Smoke ‘em while you got ‘em? Several states are weighing the plausibility of placing a cap on THC for medical or adult-use cannabis. And Vermont seems to be moving ahead with some laws that could impose restrictions on products available in dispensaries. Even for patients with a Vermont medical card.
Starting in 2022, patients will not be the only residents in Vermont that can purchase legal marijuana. Adult-use legislation passed the Senate, with S.54. And in October 2021, Vermont became the eleventh state to legalize recreational use.
And that also means concentrates will be available to residents over the age of twenty-one next year. Because of the legalization of recreational cannabis, Vermont lawmakers are looking at other states. And the potential impact of adult-use and specifically concentrates, on public health.
That could mean placing a ban or limiting the concentration of THC in cannabis products sold. Before the juggernaut of adult-use is unleashed on the state. In October, the Vermont Cannabis Control Board estimated that the recreational cannabis marketplace could reach $225 million in annual sales by 2025. Which would generate more than $46 million in state tax revenue.
A proposed cap of a maximum of 15% THC content has been proposed by the Vermont Medical Society. The regulatory body represents 2,400 registered doctors and medical assistants in the state.
A resolution was adopted that asked for the maximum 15% limit to THC potency. And it also requested that all marijuana products be sold with a health warning on the label. Like tobacco products are required to have on the packaging.
The “Vermont Medical Society Resolution VMS Position on Commercialized Sales of Cannabis” was adopted on November 17, 2021. And it replaces a previous 2018 resolution submitted by the VMS, that opposed commercialized sales of recreational marijuana.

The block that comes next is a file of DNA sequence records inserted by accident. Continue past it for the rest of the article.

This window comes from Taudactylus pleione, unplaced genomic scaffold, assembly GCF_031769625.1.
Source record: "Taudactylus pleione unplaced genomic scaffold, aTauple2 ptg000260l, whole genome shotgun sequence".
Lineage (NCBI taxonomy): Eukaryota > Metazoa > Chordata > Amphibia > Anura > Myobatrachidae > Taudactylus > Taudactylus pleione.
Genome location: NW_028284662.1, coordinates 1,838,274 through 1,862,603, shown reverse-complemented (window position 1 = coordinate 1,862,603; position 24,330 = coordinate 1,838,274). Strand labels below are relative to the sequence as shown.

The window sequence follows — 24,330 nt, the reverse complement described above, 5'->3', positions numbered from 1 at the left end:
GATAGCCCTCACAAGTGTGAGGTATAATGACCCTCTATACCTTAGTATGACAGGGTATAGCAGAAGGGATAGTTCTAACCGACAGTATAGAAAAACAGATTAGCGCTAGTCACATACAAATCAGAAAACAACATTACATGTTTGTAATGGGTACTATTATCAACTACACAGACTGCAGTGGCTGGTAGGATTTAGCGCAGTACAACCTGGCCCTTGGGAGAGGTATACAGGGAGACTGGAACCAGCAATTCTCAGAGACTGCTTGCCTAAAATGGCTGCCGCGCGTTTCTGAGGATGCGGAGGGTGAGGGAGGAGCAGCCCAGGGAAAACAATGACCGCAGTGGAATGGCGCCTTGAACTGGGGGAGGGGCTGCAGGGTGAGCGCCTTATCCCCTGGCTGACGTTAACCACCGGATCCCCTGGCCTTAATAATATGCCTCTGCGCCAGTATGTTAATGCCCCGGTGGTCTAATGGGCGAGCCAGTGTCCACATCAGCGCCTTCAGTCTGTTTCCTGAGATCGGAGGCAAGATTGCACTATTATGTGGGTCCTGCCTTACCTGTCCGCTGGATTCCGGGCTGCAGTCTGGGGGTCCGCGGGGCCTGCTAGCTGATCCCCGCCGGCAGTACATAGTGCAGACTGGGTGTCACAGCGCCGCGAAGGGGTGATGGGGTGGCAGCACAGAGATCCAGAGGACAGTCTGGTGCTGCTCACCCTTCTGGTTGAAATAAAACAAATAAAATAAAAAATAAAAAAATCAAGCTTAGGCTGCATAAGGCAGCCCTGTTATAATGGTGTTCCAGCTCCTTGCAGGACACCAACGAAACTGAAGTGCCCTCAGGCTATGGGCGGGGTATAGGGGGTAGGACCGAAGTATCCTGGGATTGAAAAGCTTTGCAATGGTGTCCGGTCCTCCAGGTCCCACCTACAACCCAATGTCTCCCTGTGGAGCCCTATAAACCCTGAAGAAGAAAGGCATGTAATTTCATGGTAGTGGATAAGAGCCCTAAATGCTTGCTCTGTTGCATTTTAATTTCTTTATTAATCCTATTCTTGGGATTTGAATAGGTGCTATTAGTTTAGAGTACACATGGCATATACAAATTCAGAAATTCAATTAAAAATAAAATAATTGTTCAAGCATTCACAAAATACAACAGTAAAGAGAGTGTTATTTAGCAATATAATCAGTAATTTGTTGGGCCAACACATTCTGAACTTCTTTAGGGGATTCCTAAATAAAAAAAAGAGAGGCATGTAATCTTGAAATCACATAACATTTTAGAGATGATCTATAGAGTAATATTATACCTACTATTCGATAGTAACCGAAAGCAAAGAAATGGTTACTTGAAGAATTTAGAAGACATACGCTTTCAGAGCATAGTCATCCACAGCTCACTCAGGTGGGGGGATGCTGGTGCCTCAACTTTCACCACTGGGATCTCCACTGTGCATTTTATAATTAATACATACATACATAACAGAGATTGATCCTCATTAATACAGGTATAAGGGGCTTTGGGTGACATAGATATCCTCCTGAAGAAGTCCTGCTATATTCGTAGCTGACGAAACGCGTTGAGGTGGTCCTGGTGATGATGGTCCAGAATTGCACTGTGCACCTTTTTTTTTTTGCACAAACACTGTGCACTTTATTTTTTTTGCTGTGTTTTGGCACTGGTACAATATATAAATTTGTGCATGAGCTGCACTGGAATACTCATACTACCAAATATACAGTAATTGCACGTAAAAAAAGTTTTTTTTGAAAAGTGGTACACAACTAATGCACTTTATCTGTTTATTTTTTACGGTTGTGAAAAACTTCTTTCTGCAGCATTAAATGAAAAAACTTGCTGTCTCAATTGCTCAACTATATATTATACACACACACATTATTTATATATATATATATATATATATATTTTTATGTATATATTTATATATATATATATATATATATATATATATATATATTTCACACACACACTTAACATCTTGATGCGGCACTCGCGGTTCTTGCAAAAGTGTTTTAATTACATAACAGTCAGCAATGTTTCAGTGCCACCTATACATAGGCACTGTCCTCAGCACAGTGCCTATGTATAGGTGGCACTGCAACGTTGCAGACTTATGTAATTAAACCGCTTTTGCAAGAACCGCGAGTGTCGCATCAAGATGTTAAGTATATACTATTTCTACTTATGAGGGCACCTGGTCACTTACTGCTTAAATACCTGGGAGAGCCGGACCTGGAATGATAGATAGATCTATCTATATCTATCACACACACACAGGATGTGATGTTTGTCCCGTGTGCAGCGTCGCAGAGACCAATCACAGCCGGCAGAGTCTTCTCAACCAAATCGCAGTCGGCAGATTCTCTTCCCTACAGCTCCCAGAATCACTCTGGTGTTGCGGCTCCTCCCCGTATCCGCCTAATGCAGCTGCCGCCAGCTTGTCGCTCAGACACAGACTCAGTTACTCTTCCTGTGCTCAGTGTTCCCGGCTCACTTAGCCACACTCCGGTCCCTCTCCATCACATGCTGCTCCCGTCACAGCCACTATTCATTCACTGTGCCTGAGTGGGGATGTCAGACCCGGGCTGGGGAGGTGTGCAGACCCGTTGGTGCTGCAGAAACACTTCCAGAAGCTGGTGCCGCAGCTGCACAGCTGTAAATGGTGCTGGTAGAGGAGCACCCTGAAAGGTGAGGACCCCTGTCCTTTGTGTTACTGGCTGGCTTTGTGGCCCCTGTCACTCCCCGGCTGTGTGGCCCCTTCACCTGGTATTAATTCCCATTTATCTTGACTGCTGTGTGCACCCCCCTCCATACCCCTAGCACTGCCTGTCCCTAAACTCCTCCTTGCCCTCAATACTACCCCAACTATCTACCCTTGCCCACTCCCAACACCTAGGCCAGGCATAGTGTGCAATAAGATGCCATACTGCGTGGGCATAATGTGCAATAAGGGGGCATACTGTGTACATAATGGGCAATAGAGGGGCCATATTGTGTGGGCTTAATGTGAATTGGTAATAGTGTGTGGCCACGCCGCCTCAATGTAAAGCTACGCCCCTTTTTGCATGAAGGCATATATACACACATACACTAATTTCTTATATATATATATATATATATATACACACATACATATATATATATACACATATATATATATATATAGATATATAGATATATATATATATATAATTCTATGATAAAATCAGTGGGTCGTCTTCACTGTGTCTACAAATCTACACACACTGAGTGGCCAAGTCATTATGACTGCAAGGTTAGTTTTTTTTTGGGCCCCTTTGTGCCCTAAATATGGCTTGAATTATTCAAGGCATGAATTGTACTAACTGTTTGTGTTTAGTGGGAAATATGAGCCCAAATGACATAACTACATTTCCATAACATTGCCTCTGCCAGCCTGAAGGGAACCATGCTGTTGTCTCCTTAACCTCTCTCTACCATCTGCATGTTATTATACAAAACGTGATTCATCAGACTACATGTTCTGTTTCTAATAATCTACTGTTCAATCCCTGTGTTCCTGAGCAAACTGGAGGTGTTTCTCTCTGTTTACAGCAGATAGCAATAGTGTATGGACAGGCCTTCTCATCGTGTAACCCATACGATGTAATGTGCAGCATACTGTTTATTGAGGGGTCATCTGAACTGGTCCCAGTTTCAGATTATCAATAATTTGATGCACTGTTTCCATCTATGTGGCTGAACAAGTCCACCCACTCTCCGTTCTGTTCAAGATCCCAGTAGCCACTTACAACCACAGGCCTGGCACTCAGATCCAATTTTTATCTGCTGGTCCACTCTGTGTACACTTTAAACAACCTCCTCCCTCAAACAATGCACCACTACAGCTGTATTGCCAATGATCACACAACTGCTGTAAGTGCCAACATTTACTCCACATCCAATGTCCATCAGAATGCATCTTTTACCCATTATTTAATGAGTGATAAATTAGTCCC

Current legislation in Vermont requires that cannabis bud or flower does not exceed 30% THC. And concentrated cannabis products are limited to 60% THC. Levels of potency that the state medical society is not comfortable with.
In every state where cannabis is legalized, there is a process to request higher-potency cannabis. It is a structure that exists to make sure certain qualifying patients can access higher levels of cannabis concentrates.
Typically, this rule applies to patients who are in end-of-life care, with a terminal illness. When the patient is not expected to live, compassionate care means making that patient comfortable. To help ease the transition, and to reduce pain symptoms, as well as emotional distress.
Upon physician recommendation, any patient may be approved for a higher than normal potency of cannabis. It is usually done by a special letter and application, where the state cannabis board reviews on a case-by-case basis.
So, when people argue against capping cannabis potency, it would not apply to patients with terminal illnesses. But it could help curb the increase in cannabis toxicity cases (similar to cannabis overdose) that some states like Colorado and Washington are seeing. Both states are also considering a 15% THC potency cap.